Scanning Red Hat Quay registry images for vulnerabilities with Snyk

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1. April 2021

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We’re excited to share that you can now scan container images stored in Red Hat’s Quay container registry and their hosted service with Snyk Container. Snyk Container helps you find and fix vulnerabilities in your container images and integrates with Quay as a container registry to enable you to import your projects and monitor your containers for vulnerabilities, as is fully described in our Snyk Container documentation. Snyk tests the projects you’ve imported for any known security vulnerabilities found, testing at a frequency you control. Integration with Quay is available for all of our pricing plans, including free Snyk accounts (Note: if you have private Quay registries and require image scanning to occur inside your own environment, this capability requires the use of Snyk’s broker, which is only available on paid plans).

Adding container images from Red Hat Quay for vulnerability scanning in Snyk.

Once you’ve set up your connection to Quay and start adding images, Snyk Container provides base image upgrade recommendations, to help you quickly optimize how you build your containers, and includes built-in prioritization and dependency analysis features, enabling you to focus your efforts on the most problematic vulnerabilities in your images. We’ll take a look at each of these in action.

Using Snyk and Quay to reduce vulnerabilities

Snyk helps you identify and select alternate base images to help reduce the overall number of vulnerabilities in your container images. Often there are a number of base image alternatives available, especially for popular official Docker images. Snyk Container can determine the base image you’re currently using and provide recommendations for upgrades with fewer vulnerabilities.

The following shows base image recommendations for a container image built atop node:14.1:

Container upgrade recommendations for Quay-hosted images.

Snyk Container offers the different recommendations that are available based on your project, to enable you to control how you fix vulnerabilities:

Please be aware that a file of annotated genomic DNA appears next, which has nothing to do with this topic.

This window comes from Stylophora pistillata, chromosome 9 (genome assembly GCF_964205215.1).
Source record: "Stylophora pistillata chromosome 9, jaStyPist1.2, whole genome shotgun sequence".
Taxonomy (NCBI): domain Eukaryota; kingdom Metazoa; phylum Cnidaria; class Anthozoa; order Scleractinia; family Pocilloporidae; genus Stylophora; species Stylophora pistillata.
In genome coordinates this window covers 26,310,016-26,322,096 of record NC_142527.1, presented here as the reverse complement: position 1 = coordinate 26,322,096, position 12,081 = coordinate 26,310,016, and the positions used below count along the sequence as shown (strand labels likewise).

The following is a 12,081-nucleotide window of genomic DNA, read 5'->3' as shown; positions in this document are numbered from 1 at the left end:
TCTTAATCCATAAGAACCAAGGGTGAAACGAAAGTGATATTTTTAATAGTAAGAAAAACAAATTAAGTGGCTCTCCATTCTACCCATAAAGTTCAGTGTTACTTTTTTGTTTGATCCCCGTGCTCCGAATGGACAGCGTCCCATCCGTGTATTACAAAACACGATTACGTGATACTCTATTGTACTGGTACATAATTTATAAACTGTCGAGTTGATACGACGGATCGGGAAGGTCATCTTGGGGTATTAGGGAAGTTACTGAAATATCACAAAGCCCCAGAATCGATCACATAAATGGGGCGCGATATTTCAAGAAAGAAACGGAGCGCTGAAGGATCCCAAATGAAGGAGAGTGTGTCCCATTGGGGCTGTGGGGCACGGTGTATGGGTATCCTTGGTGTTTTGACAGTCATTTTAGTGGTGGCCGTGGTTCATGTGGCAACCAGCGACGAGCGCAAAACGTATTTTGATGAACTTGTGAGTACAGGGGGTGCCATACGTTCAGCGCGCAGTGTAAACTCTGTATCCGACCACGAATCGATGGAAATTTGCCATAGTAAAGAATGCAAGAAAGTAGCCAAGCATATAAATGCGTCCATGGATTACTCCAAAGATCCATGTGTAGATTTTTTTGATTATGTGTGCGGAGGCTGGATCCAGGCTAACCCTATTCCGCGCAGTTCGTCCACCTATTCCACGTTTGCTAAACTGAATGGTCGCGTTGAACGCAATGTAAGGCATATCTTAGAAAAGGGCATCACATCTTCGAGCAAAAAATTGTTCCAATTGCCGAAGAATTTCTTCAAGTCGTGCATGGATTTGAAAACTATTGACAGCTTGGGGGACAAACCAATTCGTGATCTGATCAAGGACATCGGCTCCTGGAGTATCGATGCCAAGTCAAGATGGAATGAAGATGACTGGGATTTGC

• Minor upgrades- with the general idea that smaller upgrades are faster and easier to use and less likely to break your build, these are minor upgrade recommendations, enabling you to keep the same major versions of the framework (node, in this example) and the same operating system distribution

  • Major upgrades - require a move to a newer major version of the framework or operating system distribution

  • Alternative upgrades - offer alternative suggestions for different images that can be used instead, but which may change both the framework and the distribution. While these alternative options may greatly reduce the number of vulnerabilities, as in the example above, they might also require more testing and consideration to ensure they don’t break your code.

Prioritizing container vulnerability fix efforts

After optimizing your base image, Snyk Container also helps you discover where you might be introducing additional vulnerabilities in your container images and prioritize which issues to focus your remediation efforts on. You can add your Dockerfile to Snyk, which provides the ability to match vulnerabilities up to the instructions that introduce them to the container, and Snyk has full dependency information to easily trace vulnerabilities back to their source. In addition, while it’s easy to be overwhelmed by the sheer volume of vulnerabilities in containers sometimes, Snyk helps focus on the most important or riskiest issues.

In the image below, for example, we have two ways of getting to the same basic view of the issues. Specifically, “show me all the fixable, high severity vulnerabilities for which an exploit is already available in some form.” In the view on the left, we use the Snyk filters to select for those details. In the view on the right, Snyk’s built-in Priority score causes the same issue to appear at the top of the issues list because all of those factors raise the potential risk of the vulnerability.

Prioritizing issues using filters (left) and priority scores (right).

Getting started

Quay integration is available for all Snyk plans, and there are two different models:

  • Integrating directly with the Snyk Container service on [available for all Snyk plans]

  • Scanning on-premise for self-hosted registries that you do not want to connect directly to Snyk’s service [available only for Pro and Enterprise plans]

If you’re integrating directly with the it’s easy to get started. You’ll just need appropriate credentials (read access, at least) and you can be up and scanning in a matter of minutes.

If you’re self-hosting Quay on a private network you need to install the Snyk Broker and ensure your account is enabled for this feature. Your Snyk customer success team can make sure you’re ready to go, if you’ve not used the Snyk Broker before.

We’re excited about our ongoing work with Red Hat as we continue our efforts to make it easy for developers to fix issues as they work. Here are some more resources to get you started:

Stay secure!

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